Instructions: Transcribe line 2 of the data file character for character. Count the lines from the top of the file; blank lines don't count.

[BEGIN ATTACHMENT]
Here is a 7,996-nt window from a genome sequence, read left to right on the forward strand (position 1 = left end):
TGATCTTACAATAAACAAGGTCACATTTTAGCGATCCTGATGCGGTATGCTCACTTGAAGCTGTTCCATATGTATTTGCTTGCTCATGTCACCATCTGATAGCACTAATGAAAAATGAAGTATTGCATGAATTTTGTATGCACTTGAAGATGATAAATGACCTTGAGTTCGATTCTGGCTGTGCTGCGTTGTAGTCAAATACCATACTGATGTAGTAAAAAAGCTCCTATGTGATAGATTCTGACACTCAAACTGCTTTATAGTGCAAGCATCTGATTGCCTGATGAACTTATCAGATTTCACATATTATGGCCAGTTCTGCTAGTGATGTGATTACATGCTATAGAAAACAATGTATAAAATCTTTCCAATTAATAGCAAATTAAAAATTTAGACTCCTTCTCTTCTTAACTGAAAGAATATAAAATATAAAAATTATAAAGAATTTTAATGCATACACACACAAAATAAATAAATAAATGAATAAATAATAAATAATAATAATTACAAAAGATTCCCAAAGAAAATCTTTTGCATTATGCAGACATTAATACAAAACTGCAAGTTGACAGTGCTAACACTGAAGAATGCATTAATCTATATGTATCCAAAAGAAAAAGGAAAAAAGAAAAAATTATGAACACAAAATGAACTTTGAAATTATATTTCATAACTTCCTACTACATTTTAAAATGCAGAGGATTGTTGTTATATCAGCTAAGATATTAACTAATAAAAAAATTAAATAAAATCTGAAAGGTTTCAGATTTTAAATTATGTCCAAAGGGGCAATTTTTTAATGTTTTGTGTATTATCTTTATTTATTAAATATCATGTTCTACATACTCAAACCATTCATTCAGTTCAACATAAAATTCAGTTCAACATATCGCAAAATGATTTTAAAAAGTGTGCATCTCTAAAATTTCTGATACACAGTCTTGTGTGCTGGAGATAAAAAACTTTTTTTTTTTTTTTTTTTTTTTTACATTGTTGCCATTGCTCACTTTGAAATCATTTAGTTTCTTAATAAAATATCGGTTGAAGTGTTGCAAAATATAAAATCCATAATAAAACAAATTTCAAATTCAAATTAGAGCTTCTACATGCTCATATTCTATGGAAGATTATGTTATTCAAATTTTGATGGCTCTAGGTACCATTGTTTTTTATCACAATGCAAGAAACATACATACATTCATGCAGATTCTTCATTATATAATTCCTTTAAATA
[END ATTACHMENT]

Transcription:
TGATCTTACAATAAACAAGGTCACATTTTAGCGATCCTGATGCGGTATGCTCACTTGAAGCTGTTCCATATGTATTTGCTTGCTCATGTCACCATCTGATAGCACTAATGAAAAATGAAGTATTGCATGAATTTTGTATGCACTTGAAGATGATAAATGACCTTGAGTTCGATTCTGGCTGTGCTGCGTTGTAGTCAAATACCATACTGATGTAGTAAAAAAGCTCCTATGTGATAGATTCTGACACTCAAACTGCTTTATAGTGCAAGCATCTGATTGCCTGATGAACTTATCAGATTTCACATATTATGGCCAGTTCTGCTAGTGATGTGATTACATGCTATAGAAAACAATGTATAAAATCTTTCCAATTAATAGCAAATTAAAAATTTAGACTCCTTCTCTTCTTAACTGAAAGAATATAAAATATAAAAATTATAAAGAATTTTAATGCATACACACACAAAATAAATAAATAAATGAATAAATAATAAATAATAATAATTACAAAAGATTCCCAAAGAAAATCTTTTGCATTATGCAGACATTAATACAAAACTGCAAGTTGACAGTGCTAACACTGAAGAATGCATTAATCTATATGTATCCAAAAGAAAAAGGAAAAAAGAAAAAATTATGAACACAAAATGAACTTTGAAATTATATTTCATAACTTCCTACTACATTTTAAAATGCAGAGGATTGTTGTTATATCAGCTAAGATATTAACTAATAAAAAAATTAAATAAAATCTGAAAGGTTTCAGATTTTAAATTATGTCCAAAGGGGCAATTTTTTAATGTTTTGTGTATTATCTTTATTTATTAAATATCATGTTCTACATACTCAAACCATTCATTCAGTTCAACATAAAATTCAGTTCAACATATCGCAAAATGATTTTAAAAAGTGTGCATCTCTAAAATTTCTGATACACAGTCTTGTGTGCTGGAGATAAAAAACTTTTTTTTTTTTTTTTTTTTTTTTACATTGTTGCCATTGCTCACTTTGAAATCATTTAGTTTCTTAATAAAATATCGGTTGAAGTGTTGCAAAATATAAAATCCATAATAAAACAAATTTCAAATTCAAATTAGAGCTTCTACATGCTCATATTCTATGGAAGATTATGTTATTCAAATTTTGATGGCTCTAGGTACCATTGTTTTTTATCACAATGCAAGAAACATACATACATTCATGCAGATTCTTCATTATATAATTCCTTTAAATA